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Gosh Creative Arts Camp

2020 marks the first-ever collaboration between The Alliance Cultural Foundation (ACF) and Gosh Foundation in the twelfth Gosh Creative Arts Camp. Initiated by Sylvia Chang, renowned actress and director who is founder of the Gosh Foundation, this year’s camp was held in August at the Junyi School of Innovation recruiting in total 60 senior high school students from across Taiwan who have a passion for performing arts. The 2020 theme, “I know everything, but…” was conceived to bring awareness that while in an era where the internet and wireless internet devices has enabled instant access to information, people seem to know everything yet none at all. Through music, dance and drama the camp aims to inspire true self-discovery in both campers and volunteers. Held for the first time in Taitung, local elements and resources were vastly integrated into the camp. Volunteers, who were once campers and are now pursuing performing arts majors, led and mentored new campers while learning leadership and organizational skills. The eight-day, seven-night camp closed with a final performance.

Self-discovery through cultural, storytelling, skills learning

From 1-8 August, campers enjoyed a number of masterclasses which focused on culture, storytelling, and the nurturing of skills. In learning about culture, from the Paiwan artist Cudjuy Patjidres, who years before began reviving the tribe’s traditional hand tattoo culture, they learned the symbolic meanings of Paiwan tattoos and witnessed a live demonstration. From the Bunun tribesperson Fotol Langus, who is a PhD candidate for Anthropology at the National Taiwan University, they learned tribe history, the importance of foxtail millet, ramie, hunting, and its improvised yet sophisticated polyphonic form of singing. With the CEO of Lovely Taiwan Foundation Lee Yin-pin, they visited one of the foundation’s projects, Tiehua Music Village, where they enjoyed music and the arts of Taitung. With artist Jun T. Lai, who is reputable in both fine arts and public art, they learned to harness their own creativities with natural materials.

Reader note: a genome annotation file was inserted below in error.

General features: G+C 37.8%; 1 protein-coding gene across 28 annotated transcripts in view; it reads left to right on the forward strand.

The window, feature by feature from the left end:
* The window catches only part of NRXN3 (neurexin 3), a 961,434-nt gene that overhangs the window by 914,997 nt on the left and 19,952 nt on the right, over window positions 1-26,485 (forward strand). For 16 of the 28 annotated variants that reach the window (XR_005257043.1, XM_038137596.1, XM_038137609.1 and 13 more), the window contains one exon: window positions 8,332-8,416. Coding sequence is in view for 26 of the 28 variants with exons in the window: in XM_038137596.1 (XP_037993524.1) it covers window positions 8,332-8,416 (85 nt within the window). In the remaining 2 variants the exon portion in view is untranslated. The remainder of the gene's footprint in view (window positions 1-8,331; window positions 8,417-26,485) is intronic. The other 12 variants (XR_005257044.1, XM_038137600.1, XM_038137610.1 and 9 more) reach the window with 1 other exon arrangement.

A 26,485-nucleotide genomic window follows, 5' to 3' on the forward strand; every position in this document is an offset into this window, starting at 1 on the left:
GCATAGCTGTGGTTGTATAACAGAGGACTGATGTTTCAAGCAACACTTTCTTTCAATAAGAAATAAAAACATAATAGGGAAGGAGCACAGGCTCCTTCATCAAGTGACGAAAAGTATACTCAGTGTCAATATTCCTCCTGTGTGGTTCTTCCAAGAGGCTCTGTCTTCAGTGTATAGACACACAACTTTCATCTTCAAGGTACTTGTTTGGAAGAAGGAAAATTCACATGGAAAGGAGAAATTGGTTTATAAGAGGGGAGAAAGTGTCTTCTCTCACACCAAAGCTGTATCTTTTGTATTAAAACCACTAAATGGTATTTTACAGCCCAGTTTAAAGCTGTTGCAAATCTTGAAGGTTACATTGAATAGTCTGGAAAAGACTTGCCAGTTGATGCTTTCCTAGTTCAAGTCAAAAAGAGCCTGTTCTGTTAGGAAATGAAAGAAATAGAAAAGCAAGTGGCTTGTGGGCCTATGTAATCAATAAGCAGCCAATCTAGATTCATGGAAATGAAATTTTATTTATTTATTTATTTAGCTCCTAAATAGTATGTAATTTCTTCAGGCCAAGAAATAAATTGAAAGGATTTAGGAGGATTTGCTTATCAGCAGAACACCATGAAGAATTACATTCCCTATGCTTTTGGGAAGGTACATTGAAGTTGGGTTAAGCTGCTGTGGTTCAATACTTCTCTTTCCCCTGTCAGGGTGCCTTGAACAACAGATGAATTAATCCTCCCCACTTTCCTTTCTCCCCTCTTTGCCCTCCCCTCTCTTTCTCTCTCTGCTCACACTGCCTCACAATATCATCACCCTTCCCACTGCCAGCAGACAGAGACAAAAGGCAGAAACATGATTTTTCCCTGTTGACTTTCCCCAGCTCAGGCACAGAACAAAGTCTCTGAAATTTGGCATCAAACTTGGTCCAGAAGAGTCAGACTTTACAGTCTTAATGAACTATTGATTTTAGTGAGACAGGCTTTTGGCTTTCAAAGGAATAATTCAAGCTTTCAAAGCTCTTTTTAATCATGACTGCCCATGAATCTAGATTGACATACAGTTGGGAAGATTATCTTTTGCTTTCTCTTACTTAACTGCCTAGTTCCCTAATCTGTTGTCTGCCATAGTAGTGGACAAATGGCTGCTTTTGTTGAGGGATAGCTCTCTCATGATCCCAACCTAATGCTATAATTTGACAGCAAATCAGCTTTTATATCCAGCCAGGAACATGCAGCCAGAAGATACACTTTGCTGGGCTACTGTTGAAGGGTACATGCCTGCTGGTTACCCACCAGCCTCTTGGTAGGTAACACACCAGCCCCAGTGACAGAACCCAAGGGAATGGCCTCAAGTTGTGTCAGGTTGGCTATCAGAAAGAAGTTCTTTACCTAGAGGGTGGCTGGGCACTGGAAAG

In learning to story tell, campers learned the secrets of storytelling through photography from photographer Chen Jien-e, who has over 30-years of experience, and Ben Jiang, Co-founder of China Next (CNEX), a nonprofit organization that helps filmmakers document China. In the nurturing of skills, camp Director Du Shi-hu, who is Assistant Professor of the Department of Theater Arts of National Sun Yat-Sen University, led students into a mindful movement of self in correspondence with the environment, and being in-tuned with their own breathing and density. From members of the Bulareyaung Dance Company, campers learned dance, to feel the power of every muscle even at calm, and to sing folk songs of the Paiwan tribe. Campers also attended the 2020 Moonlight Sea Concert, an annual outdoor concert which features performances by musicians from the East Coast of Taiwan, and enjoyed music, local foods and connected with the environment. At the closing performance, campers expressed their learnings through dance, song and drama. In their performance, they showed conflict between “family and school”, “love and sexual orientation”, as well as “others and oneself”.

At the start of the camp, campers felt at times lonely and doubtful. With support from teachers and volunteers, they grew confident in themselves and developed a voice. They learned to respect one another’s differences, and to work through conflicts to co-reach a common goal.

Volunteers Volunteers of the Gosh Creative Arts Camp were once all campers. Camp leader Lee Ji-tien, who was a camper in 2015, reflected on her own shyness in singing when she first entered the camp. With encouragement from her then team leader, she enrolled in vocal and drama lessons and overcame her fears.

Each year, return volunteers assume different roles. They pass on the spirit of the camp to new campers and gain energy from being with likeminded peers who share a love for performing arts. 2020 was the first year volunteers took the lead in coaching campers in their final performance. They learned to overcome the challenges of working with diverse personalities and preferences, and helped campers discover themselves and the world through performing arts.

Founded in 1988, Gosh Foundation aims to nurture and inspire youths to pursue their artistic dreams.


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